Body style: Coupé (two-door)
Segment: Premium Coupe
Production years: 1968, 1969, 1970, 1971
This was the beginning of BMW's revival in the grand touring arena, with a coupe meant for long travels in comfort and style, and later on, evolved into one of the most iconic race cars ever created by the German automaker.
BMW introduced a replacement for the 2000 C (coupe) of the Neue Classe (New Class) lineup in 1968. This time, it focused more on the car's performance. It made that very visible on the exterior through the sharp-looking bodywork penned by Wilhelm Hofmeister. The E9 was also a direct hit against Mercedes-Benz, the automaker that didn't want to save the Munich-based brand just a few years earlier.
The front fascia featured a quad-headlight design. It aimed at the significant U.S. market, so it had to have these types of headlights due to American legislation. From its profile, the long hood was designed to accommodate inline-six engines, so the car could provide more power for its customers. The greenhouse featured a raked windshield and retractable B-pillars. At the same time, at the back, the C-pillars formed the already famous Hofmeister-kick design element.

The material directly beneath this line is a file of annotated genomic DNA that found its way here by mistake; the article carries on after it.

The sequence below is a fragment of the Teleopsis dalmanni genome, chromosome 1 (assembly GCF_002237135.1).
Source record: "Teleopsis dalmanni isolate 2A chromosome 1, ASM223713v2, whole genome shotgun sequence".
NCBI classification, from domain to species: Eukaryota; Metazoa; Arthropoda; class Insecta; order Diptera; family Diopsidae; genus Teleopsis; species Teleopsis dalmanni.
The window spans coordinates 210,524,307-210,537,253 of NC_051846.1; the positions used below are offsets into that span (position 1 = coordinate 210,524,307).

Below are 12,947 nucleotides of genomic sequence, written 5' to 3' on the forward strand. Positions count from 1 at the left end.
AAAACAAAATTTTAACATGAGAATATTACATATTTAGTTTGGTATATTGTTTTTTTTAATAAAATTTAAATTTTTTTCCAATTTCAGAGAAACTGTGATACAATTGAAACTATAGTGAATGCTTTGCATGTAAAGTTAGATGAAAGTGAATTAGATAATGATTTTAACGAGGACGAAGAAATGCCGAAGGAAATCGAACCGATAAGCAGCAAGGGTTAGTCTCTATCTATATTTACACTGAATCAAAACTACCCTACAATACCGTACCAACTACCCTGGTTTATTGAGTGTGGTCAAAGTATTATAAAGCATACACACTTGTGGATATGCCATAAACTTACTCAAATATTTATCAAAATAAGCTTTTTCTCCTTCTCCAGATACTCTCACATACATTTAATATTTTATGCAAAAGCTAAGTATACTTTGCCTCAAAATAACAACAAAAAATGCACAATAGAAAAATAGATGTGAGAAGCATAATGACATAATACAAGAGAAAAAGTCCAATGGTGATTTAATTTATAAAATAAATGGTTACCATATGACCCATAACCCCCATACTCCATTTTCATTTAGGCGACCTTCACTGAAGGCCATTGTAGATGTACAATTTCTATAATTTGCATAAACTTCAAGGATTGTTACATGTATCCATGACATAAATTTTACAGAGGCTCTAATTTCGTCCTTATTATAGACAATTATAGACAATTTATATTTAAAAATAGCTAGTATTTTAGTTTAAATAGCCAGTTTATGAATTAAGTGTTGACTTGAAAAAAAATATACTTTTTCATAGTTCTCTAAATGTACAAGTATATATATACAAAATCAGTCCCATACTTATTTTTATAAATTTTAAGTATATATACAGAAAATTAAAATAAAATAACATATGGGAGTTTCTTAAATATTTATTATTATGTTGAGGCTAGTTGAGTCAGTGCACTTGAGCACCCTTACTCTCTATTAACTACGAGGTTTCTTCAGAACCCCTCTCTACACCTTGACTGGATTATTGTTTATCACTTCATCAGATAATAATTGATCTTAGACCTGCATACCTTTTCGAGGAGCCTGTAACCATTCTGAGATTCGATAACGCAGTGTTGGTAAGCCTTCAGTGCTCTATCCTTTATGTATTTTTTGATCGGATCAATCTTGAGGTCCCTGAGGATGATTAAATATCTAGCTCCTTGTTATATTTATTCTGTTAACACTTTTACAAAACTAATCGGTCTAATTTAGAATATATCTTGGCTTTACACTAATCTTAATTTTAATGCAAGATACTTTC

Inside, the automaker installed a pair of bucket seats at the front and a bench in the rear profiled for two occupants. The dashboard looked interesting for those times, with a distinct instrument cluster in front of the driver, followed by a shelf above the center stack and in front of the side passenger. In addition, customers had the option for a leather-wrapped interior, while the standard version came fitted with cloth seats.
Under the hood, the 2800 CS featured a carbureted inline-six engine that sent its power to the rear wheels via a four-speed manual or, as an option, a three-speed automatic.